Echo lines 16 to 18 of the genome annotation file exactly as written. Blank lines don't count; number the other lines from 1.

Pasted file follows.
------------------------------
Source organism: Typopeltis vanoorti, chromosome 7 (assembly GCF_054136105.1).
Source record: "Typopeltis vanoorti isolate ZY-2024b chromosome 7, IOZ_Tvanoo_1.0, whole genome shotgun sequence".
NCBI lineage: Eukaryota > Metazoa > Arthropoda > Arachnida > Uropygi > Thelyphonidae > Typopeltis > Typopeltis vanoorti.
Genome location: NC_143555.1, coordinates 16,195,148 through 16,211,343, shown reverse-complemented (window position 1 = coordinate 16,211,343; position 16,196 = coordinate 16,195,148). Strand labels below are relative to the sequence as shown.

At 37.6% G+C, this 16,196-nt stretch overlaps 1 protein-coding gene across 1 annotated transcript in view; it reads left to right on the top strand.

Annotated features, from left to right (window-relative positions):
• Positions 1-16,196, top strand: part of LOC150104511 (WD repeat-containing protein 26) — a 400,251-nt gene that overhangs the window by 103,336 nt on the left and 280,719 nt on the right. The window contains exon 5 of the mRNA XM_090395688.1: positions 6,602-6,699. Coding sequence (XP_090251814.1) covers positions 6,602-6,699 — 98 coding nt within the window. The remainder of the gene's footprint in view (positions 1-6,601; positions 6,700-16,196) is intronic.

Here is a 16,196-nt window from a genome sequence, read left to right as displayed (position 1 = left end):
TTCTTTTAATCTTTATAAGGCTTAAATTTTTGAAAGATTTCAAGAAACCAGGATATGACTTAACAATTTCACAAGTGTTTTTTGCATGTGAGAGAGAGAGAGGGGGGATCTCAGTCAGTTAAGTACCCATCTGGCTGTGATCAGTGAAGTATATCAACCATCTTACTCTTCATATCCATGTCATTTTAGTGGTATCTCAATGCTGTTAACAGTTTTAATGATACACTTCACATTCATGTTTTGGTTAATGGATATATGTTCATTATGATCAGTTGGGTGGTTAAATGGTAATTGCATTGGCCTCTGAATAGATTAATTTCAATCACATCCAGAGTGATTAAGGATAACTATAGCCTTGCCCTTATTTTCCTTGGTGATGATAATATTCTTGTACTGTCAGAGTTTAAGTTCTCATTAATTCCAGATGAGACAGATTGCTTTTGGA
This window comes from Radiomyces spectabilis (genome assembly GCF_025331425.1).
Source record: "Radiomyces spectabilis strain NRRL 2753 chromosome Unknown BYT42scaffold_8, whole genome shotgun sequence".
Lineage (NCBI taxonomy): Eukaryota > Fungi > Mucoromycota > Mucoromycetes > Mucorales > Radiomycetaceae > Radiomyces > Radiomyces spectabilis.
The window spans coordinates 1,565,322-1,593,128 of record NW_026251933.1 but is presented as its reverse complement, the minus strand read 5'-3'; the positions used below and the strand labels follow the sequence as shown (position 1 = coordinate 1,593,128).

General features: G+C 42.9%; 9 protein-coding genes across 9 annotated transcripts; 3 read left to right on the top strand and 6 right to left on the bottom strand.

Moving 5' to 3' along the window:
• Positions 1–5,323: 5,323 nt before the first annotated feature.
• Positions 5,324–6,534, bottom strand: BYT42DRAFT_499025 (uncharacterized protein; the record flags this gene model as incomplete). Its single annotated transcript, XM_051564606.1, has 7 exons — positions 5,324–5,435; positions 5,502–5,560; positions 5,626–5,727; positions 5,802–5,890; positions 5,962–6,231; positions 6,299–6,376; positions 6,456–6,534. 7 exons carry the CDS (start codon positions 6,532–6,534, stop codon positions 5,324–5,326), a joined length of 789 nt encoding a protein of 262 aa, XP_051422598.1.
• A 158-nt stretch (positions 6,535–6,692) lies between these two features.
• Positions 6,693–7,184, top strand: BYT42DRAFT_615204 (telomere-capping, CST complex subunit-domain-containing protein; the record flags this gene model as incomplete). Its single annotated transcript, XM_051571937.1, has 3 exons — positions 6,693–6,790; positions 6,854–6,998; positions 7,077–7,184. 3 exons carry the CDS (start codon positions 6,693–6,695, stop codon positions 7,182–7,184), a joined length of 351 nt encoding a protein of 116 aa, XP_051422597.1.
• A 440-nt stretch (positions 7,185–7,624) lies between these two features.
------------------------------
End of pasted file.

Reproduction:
• Positions 1–5,323: 5,323 nt before the first annotated feature.
• Positions 5,324–6,534, bottom strand: BYT42DRAFT_499025 (uncharacterized protein; the record flags this gene model as incomplete). Its single annotated transcript, XM_051564606.1, has 7 exons — positions 5,324–5,435; positions 5,502–5,560; positions 5,626–5,727; positions 5,802–5,890; positions 5,962–6,231; positions 6,299–6,376; positions 6,456–6,534. 7 exons carry the CDS (start codon positions 6,532–6,534, stop codon positions 5,324–5,326), a joined length of 789 nt encoding a protein of 262 aa, XP_051422598.1.
• A 158-nt stretch (positions 6,535–6,692) lies between these two features.